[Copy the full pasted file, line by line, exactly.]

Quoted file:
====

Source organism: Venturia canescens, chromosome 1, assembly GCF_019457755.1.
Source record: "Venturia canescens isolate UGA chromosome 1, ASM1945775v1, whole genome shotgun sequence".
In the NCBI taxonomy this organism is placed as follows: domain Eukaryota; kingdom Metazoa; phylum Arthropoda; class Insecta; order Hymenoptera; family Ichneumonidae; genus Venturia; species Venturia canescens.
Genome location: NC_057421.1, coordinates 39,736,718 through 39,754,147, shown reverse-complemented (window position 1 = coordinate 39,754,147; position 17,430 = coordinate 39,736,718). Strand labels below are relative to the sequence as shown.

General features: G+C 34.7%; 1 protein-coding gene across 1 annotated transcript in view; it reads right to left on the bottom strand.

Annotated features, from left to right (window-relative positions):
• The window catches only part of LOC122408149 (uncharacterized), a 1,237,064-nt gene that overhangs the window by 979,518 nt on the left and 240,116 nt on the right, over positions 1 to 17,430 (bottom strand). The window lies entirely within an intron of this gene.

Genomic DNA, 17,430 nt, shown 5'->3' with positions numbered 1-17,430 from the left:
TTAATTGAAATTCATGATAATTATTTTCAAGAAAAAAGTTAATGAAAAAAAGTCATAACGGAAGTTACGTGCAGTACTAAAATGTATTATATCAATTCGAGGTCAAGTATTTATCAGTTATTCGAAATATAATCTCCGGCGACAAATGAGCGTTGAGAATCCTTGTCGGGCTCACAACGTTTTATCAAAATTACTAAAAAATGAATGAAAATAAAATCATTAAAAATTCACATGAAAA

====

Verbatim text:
Source organism: Venturia canescens, chromosome 1, assembly GCF_019457755.1.
Source record: "Venturia canescens isolate UGA chromosome 1, ASM1945775v1, whole genome shotgun sequence".
In the NCBI taxonomy this organism is placed as follows: domain Eukaryota; kingdom Metazoa; phylum Arthropoda; class Insecta; order Hymenoptera; family Ichneumonidae; genus Venturia; species Venturia canescens.
Genome location: NC_057421.1, coordinates 39,736,718 through 39,754,147, shown reverse-complemented (window position 1 = coordinate 39,754,147; position 17,430 = coordinate 39,736,718). Strand labels below are relative to the sequence as shown.

General features: G+C 34.7%; 1 protein-coding gene across 1 annotated transcript in view; it reads right to left on the bottom strand.

Annotated features, from left to right (window-relative positions):
• The window catches only part of LOC122408149 (uncharacterized), a 1,237,064-nt gene that overhangs the window by 979,518 nt on the left and 240,116 nt on the right, over positions 1 to 17,430 (bottom strand). The window lies entirely within an intron of this gene.

Genomic DNA, 17,430 nt, shown 5'->3' with positions numbered 1-17,430 from the left:
TTAATTGAAATTCATGATAATTATTTTCAAGAAAAAAGTTAATGAAAAAAAGTCATAACGGAAGTTACGTGCAGTACTAAAATGTATTATATCAATTCGAGGTCAAGTATTTATCAGTTATTCGAAATATAATCTCCGGCGACAAATGAGCGTTGAGAATCCTTGTCGGGCTCACAACGTTTTATCAAAATTACTAAAAAATGAATGAAAATAAAATCATTAAAAATTCACATGAAAA